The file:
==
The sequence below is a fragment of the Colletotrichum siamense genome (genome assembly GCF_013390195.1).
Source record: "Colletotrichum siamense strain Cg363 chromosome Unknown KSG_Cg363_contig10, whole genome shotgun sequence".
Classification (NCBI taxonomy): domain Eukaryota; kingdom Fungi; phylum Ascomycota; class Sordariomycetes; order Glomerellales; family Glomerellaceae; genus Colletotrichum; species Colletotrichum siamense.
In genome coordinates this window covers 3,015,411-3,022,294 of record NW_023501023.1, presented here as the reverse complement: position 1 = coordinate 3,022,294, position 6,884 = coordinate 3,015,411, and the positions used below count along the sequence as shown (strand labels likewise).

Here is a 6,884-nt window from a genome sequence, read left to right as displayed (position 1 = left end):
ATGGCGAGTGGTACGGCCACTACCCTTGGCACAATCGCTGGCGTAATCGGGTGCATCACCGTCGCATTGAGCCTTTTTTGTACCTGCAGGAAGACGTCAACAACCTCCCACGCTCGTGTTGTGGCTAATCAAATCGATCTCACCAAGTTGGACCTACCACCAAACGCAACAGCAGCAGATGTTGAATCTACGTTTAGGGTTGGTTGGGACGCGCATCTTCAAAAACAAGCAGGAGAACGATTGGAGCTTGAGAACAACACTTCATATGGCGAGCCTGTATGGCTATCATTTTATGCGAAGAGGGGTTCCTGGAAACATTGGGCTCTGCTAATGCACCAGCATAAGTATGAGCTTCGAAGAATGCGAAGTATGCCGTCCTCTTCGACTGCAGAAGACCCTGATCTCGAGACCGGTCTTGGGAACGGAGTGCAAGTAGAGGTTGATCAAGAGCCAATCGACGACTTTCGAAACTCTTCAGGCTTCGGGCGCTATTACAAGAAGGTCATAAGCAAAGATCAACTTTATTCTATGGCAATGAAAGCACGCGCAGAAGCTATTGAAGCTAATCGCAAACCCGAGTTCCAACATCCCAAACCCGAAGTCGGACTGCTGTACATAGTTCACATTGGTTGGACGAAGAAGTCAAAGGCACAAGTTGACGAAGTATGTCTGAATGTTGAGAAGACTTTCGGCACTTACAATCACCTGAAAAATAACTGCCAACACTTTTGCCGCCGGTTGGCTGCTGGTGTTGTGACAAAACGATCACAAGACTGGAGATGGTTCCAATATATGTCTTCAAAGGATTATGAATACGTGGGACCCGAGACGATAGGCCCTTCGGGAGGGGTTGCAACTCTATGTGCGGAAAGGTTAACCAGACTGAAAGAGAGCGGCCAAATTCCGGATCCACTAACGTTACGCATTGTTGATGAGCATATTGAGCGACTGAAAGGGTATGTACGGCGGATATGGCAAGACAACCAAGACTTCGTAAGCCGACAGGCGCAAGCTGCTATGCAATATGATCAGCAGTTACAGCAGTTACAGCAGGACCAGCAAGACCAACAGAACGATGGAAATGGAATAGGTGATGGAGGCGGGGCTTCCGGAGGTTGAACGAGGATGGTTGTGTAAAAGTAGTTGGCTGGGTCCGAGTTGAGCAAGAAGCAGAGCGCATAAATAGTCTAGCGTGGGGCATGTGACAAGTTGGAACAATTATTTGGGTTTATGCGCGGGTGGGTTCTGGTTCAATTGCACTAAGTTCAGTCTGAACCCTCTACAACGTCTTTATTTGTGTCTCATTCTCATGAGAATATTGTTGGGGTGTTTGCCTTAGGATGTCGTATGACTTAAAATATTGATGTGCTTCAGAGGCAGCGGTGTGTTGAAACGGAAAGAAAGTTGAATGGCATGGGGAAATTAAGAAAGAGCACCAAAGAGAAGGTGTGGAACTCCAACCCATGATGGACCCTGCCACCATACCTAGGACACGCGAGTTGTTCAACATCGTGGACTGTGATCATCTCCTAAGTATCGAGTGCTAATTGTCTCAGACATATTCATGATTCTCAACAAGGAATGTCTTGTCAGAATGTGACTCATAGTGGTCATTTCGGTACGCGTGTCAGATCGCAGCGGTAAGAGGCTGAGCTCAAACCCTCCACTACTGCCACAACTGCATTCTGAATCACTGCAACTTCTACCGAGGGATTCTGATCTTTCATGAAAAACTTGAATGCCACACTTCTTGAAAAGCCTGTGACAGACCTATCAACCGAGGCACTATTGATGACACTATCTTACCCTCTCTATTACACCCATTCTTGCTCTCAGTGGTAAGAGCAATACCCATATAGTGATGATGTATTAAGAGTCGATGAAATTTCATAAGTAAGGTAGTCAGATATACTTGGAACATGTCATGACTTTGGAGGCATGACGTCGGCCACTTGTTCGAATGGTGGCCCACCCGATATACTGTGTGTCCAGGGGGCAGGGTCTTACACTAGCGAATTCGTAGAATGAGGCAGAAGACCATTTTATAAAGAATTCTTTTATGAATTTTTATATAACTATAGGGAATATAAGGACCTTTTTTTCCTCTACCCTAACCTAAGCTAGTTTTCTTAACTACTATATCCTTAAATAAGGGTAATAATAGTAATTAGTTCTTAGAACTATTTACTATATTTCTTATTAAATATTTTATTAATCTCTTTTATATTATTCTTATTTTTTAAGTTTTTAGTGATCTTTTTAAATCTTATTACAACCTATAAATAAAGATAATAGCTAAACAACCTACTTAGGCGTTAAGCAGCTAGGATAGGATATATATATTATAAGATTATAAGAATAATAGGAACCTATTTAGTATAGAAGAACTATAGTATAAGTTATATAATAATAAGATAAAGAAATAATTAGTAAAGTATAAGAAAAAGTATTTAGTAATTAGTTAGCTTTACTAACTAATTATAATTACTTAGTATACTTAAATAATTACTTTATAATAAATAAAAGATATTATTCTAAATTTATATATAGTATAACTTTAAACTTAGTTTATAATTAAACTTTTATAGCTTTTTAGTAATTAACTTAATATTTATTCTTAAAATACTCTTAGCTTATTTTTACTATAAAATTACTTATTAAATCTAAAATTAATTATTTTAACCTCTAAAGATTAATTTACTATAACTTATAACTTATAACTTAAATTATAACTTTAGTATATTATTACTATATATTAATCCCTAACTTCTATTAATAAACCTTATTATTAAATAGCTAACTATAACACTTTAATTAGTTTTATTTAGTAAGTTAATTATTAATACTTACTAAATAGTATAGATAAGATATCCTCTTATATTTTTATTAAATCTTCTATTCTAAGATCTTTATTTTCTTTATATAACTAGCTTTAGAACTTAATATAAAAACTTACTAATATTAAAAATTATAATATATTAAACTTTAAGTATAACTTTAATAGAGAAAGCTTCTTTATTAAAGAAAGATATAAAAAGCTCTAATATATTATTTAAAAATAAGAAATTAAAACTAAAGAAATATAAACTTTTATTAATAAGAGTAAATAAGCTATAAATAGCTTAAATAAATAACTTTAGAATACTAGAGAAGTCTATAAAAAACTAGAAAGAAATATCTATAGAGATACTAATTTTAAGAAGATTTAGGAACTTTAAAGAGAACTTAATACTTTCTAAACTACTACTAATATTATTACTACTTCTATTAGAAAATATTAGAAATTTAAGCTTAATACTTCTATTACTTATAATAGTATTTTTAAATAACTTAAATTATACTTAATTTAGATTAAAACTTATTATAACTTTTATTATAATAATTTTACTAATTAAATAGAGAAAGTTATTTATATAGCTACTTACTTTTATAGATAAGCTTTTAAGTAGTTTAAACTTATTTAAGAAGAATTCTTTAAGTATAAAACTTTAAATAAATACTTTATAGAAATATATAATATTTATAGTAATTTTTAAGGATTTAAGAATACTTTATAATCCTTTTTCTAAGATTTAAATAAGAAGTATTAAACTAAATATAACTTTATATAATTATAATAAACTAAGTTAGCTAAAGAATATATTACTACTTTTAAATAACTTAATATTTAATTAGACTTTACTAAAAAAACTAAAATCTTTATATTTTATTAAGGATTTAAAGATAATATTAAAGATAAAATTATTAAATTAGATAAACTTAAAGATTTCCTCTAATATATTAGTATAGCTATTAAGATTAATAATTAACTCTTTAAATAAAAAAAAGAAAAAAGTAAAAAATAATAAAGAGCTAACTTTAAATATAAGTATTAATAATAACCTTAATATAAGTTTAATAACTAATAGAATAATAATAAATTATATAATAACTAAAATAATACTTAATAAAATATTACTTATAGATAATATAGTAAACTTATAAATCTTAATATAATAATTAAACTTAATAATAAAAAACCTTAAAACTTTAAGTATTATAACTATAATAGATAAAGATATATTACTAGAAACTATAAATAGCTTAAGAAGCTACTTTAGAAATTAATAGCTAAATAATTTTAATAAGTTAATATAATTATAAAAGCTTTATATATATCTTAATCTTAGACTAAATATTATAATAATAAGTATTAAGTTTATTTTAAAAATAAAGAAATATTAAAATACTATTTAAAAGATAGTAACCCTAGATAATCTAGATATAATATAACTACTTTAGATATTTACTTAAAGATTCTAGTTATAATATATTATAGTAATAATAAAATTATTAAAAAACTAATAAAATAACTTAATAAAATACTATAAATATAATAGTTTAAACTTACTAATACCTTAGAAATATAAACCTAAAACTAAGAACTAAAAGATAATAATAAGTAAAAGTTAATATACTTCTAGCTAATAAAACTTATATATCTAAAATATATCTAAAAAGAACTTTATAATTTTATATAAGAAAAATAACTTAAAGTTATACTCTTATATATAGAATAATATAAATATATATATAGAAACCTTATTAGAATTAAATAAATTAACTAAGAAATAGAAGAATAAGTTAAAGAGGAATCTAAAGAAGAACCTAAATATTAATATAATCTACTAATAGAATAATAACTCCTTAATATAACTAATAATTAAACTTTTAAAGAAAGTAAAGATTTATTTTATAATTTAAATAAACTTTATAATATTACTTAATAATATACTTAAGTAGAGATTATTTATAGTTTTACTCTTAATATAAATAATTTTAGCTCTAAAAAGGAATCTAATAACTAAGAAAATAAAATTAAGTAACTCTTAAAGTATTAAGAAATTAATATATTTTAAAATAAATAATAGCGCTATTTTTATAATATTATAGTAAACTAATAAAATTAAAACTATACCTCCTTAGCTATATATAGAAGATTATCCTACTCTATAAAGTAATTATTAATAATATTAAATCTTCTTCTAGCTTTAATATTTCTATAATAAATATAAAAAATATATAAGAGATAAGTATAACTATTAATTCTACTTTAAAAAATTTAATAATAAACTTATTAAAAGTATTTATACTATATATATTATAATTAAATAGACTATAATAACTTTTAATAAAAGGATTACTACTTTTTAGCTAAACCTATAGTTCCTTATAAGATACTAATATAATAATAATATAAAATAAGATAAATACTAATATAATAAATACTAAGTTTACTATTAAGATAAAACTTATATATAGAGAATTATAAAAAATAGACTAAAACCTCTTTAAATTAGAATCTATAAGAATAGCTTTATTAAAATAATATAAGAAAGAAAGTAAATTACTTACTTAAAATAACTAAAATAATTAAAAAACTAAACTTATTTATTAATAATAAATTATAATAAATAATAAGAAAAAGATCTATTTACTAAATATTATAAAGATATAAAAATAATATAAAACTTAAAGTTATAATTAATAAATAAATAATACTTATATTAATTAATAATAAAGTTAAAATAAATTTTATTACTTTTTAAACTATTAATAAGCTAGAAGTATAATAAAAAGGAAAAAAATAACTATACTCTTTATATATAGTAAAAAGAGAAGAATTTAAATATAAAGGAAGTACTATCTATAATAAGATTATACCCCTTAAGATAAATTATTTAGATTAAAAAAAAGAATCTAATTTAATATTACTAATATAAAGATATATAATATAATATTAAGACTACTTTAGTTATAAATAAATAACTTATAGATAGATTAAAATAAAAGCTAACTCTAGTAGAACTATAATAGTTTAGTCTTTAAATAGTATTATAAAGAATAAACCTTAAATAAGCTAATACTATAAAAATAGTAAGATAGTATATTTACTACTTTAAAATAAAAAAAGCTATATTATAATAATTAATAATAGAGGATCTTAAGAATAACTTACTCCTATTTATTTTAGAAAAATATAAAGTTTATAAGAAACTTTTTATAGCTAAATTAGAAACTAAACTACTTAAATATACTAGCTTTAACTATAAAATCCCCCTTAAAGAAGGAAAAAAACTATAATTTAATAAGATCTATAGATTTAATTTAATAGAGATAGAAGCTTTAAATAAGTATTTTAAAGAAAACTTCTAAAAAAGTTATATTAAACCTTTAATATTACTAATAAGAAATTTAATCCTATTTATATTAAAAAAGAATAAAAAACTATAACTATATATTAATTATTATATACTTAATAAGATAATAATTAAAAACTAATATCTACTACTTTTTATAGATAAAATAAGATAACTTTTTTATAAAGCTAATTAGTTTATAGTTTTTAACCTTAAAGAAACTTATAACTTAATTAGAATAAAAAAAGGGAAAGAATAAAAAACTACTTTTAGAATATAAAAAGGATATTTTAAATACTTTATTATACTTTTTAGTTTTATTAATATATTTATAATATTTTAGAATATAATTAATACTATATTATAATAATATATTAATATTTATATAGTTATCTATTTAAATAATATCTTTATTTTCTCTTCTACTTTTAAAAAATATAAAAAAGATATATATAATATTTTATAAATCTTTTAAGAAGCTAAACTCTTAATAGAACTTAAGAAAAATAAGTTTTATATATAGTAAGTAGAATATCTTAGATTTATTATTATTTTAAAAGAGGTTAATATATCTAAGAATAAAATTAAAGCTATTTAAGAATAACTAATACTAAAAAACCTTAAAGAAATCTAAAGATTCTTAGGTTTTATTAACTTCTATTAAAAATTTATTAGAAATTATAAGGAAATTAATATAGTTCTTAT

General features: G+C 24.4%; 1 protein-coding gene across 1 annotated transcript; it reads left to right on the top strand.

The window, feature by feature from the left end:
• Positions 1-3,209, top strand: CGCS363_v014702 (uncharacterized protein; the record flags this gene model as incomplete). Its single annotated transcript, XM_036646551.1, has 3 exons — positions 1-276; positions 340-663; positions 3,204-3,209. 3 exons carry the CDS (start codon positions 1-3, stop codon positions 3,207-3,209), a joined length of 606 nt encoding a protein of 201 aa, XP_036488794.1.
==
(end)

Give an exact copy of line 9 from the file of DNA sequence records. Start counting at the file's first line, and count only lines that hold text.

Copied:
• Positions 1-3,209, top strand: CGCS363_v014702 (uncharacterized protein; the record flags this gene model as incomplete). Its single annotated transcript, XM_036646551.1, has 3 exons — positions 1-276; positions 340-663; positions 3,204-3,209. 3 exons carry the CDS (start codon positions 1-3, stop codon positions 3,207-3,209), a joined length of 606 nt encoding a protein of 201 aa, XP_036488794.1.